In the United States, no one born abroad can grow up and become president. In France, any citizen can grow up and become president, or archbishop of Paris — even the son of Jewish immigrants from Poland. August 5 marks the fifth anniversary of the death of Cardinal Jean-Marie Lustiger. With his passing, France lost a public figure whose absence weighs heavily on a nation increasingly uncertain about its political and moral values.
As Henri Tincq’s recently published biography in France underscores, Lustiger had always insisted that the foundations of a good society rested on its recognition of life’s sacredness. Hence his fierce opposition to abortion and euthanasia, but also the reason he broke with official church policy in the late 1980s, urging the use of contraceptives by those afflicted with AIDS. He tirelessly denounced the racism of France’s National Front, identifying the party’s resurgence as posing “the greatest danger to our nation’s conscience.” No less energetically, he railed against the ravages wrought by “savage capitalism” and a society where material consumption had replaced social cohesion.
For Lustiger, this worldview was no less the product of his Jewish birth than of his Catholic conversion.
In late April 1940, as the massive exodus of Frenchmen, women and children began to surge south, ahead of the German Panzers, Aron Lustiger wandered into Orleans Cathedral. His parents, who had come to Paris after World War I, had, as a precautionary measure, sent their 13-year old son, along with his younger sister, Arlette Lustiger, to Orleans the previous year, where they stayed with a gentile family. Stepping inside the cathedral, Lustiger underwent an epiphany — an experience that, despite his parents’ resistance, led him to convert.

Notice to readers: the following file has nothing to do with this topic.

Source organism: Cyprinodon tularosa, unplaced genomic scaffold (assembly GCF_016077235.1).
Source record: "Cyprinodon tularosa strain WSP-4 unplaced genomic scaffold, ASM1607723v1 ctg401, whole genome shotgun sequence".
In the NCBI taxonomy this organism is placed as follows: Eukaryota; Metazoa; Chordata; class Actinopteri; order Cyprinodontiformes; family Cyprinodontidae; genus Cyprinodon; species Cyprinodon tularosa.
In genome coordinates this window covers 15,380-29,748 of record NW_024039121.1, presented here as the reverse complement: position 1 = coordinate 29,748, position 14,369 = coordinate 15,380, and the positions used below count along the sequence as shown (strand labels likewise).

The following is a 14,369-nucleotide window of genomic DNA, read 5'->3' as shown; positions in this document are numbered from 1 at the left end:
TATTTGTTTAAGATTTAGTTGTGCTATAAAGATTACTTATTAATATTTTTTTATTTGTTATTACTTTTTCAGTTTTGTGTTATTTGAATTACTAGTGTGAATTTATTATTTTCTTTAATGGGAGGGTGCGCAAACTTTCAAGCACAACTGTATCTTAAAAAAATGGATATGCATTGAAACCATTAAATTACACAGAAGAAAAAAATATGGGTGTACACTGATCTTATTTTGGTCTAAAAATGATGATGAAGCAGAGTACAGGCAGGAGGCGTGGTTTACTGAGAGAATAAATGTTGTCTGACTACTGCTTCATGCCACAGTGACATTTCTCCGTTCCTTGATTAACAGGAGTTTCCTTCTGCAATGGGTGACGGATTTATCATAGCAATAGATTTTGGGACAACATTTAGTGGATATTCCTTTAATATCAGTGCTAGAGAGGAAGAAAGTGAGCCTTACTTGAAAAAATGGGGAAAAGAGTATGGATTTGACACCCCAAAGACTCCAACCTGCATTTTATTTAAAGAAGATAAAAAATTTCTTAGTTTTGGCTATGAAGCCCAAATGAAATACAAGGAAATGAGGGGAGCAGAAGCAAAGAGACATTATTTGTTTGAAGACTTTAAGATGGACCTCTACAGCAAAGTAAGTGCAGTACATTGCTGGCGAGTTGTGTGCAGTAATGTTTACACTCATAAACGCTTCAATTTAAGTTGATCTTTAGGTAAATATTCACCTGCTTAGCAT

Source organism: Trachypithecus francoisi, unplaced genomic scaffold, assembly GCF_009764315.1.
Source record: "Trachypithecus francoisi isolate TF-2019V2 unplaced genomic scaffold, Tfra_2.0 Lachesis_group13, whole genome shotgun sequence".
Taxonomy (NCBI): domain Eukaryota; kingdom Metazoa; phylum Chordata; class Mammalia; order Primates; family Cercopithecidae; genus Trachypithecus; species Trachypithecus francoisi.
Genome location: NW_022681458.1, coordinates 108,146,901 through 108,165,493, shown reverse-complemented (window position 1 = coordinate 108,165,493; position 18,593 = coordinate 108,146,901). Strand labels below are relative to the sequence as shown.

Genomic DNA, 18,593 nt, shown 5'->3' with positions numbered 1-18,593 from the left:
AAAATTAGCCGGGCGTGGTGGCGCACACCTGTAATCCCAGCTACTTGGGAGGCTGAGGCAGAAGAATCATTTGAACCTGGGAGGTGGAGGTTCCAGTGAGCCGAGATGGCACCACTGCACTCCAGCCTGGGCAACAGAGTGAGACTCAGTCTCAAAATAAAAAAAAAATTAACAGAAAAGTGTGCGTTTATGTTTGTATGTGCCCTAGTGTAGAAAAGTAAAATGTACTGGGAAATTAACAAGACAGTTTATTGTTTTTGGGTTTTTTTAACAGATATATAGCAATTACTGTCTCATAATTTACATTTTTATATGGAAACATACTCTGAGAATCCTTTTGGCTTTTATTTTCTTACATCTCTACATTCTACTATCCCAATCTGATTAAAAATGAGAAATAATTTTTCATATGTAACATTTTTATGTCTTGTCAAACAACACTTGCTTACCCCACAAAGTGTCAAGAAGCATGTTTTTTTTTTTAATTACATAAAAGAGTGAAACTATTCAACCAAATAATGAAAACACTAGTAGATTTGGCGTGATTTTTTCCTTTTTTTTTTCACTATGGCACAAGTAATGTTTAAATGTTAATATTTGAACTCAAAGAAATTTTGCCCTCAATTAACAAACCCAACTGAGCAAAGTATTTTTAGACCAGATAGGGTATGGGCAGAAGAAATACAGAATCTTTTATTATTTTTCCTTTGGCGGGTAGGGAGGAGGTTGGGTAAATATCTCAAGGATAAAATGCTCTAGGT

During the German occupation, Aron Lustiger was baptized — adding the name Jean-Marie — and sheltered in a series of Catholic institutions. He survived the war, as did his sister and father, who had fled to the so-called Free Zone in southern France. The French police, however, caught his mother, who had tarried in Paris. Deported to Auschwitz in February 1943, Gisèle-Léa Lustiger was murdered soon after her arrival.
For the next half-century, Lustiger sought to make sense of his wartime experience. He assumed the tragic weight of the history of a man who had been hunted by the German SS and the Vichy militia because he was a Jew. That he did so, first as seminarian and priest, then as bishop and cardinal, was an outrage to some — especially Jews — and a paradox to others. As René-Samuel Sirat, chief rabbi of Paris, declared, “One cannot be both a Christian and a Jew.”
And yet, Lustiger never surrendered his double identity. When Pope John-Paul II named him archbishop of Paris, an astonished Lustiger told a reporter: “I have always considered myself Jewish, even if the rabbis do not agree with me. I was born Jewish, and Jewish I’ll remain.” Indeed, during his funeral service at the Cathedral of Notre-Dame, one of his relatives recited the Kaddish, while the leaders of France’s Jewish community — including the chief rabbi — prayed by the side of his coffin.
For Lustiger, the paradox was, in effect, an accident of history. He argued that the early gentile converts to Christianity were hostile to their new faith’s Jewish sources. The anti-Judaism of these con verted pagans, in turn, planted the seeds of Christian anti-Semitism. As a result, Lustiger declared in his many interviews and books, both Jews and Christians lost sight of their common origins and their shared ends. His own life marked, he believed, the return to the path not taken two millennia ago.